Boris Johnson has decided to change the rules of the British “ministerial code” to avoid resignation for his role in ‘Partygate’, as revealed by ‘The Guardian’. To date, the violation of the ministerial code was equivalent to the resignation of a public position, but the changes introduced by the ‘premier’ will allow him, however, to continue in his position asking for an apology or temporarily losing his salary.

The policy statement published by the Johnson Government on Friday justifies the changes by saying that “it is disproportionate to expect that a violation (of the code), however minor, will automatically lead to resignation or dismissal.”

The move comes two days after the full publication of the report by senior official Sue Gray, blaming the ‘premier’ for “lack of leadership” and implicitly asking him to take “responsibility” for the violations of the Covid rules during 15 parties held in Downing Street during the pandemic, with rivers of alcohol until four in the morning, vomiting, altercations and karaoke, while millions of Britons could not even say goodbye to their relatives at funerals.

Johnson himself, who was fined 118 euros by the police for participating in his own birthday party, has assumed “full responsibility” in his testimony in Parliament, but has reiterated his intention not to resign in the midst of the war in Ukraine and in the face of the cost of living crisis: “I have the overwhelming feeling that I must continue in my position”.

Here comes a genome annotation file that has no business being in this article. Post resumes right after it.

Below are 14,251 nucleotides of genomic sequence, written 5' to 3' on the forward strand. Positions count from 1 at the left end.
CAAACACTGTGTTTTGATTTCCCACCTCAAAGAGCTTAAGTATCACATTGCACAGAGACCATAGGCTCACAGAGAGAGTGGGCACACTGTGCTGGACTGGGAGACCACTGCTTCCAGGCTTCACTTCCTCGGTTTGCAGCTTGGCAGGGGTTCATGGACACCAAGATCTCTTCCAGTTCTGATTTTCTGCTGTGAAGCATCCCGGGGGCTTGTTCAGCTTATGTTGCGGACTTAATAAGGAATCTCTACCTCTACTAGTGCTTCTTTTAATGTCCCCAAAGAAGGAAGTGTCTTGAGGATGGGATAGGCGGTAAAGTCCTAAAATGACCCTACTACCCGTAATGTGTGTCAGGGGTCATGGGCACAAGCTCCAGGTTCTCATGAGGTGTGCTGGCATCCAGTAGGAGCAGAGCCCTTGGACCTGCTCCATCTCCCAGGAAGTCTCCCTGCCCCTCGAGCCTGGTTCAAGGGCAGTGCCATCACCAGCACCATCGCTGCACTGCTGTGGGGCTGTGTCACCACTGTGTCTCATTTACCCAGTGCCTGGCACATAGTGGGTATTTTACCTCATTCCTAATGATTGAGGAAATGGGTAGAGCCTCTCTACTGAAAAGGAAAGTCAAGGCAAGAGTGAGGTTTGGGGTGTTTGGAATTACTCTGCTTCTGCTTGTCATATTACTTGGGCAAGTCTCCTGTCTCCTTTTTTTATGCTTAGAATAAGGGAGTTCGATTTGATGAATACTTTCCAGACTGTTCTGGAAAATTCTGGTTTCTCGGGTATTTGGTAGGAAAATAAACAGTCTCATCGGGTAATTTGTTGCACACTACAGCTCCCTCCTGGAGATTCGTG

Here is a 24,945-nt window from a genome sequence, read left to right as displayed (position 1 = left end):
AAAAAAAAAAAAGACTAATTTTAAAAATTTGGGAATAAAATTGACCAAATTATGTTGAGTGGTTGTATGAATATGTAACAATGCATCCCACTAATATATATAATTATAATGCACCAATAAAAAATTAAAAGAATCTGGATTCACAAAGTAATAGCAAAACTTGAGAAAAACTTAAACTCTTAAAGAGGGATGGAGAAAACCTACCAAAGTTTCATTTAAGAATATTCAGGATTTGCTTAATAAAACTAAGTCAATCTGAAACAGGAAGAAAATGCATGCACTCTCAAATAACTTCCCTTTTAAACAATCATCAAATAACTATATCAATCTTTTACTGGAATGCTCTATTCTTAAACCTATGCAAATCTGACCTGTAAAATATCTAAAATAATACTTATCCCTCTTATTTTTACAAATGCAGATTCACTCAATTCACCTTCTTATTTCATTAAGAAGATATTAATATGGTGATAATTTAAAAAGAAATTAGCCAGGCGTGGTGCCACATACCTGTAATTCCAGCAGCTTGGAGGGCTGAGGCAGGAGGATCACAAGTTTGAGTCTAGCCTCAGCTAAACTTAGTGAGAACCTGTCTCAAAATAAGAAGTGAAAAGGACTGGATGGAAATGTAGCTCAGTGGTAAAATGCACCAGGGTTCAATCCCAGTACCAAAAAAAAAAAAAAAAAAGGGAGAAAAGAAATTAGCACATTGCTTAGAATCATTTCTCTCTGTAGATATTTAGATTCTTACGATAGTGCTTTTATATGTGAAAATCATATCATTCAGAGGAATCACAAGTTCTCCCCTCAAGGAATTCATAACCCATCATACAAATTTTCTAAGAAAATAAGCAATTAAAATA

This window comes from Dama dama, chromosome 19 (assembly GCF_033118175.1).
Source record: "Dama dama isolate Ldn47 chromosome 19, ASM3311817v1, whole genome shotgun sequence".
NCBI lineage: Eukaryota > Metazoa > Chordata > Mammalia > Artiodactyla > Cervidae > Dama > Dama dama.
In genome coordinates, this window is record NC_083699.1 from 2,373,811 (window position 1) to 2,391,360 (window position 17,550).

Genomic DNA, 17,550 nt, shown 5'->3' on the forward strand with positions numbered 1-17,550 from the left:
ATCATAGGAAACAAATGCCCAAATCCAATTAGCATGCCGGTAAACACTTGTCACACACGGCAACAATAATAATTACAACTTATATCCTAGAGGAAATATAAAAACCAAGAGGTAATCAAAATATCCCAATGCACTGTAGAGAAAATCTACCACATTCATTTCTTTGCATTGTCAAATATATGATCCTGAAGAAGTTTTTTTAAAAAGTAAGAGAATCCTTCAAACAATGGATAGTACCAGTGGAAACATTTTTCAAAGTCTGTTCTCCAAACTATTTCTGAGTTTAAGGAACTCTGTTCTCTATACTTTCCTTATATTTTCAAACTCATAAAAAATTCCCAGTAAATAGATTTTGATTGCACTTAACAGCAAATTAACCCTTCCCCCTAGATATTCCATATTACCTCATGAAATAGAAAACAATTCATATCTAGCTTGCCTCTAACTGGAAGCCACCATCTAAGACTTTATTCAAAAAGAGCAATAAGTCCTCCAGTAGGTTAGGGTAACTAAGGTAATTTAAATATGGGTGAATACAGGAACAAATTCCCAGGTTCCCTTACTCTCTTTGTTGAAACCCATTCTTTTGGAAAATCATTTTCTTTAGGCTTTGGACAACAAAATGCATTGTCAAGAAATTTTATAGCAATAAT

His maneuver has been criticized by the Labor opposition as a new attempt to elude the control of Parliament, which has decided to open its own investigation into whether he lied when he told the House of Commons on at least eight occasions that they had not been raped. Covid rules in Downing Street.

The new version of the “ministerial code”, just published, stipulates that ministers will in future be able to evade resignation and face “a public apology, corrective action or temporary suspension of salary” if they retain the confidence of the prime minister.

The legal text preserves, however, the resignation as a disciplinary measure for “false testimony in a knowing manner” before Parliament, something that Boris Johnson has repeatedly denied during the ‘Partygate’, alleging that he has always considered the acts investigated as events of work and that he did not believe that the rules of the Covid had been violated.

Interestingly, in the new version of the “ministerial code” the mentions of “honesty, integrity and transparency” in the performance of public office have disappeared from the preamble.

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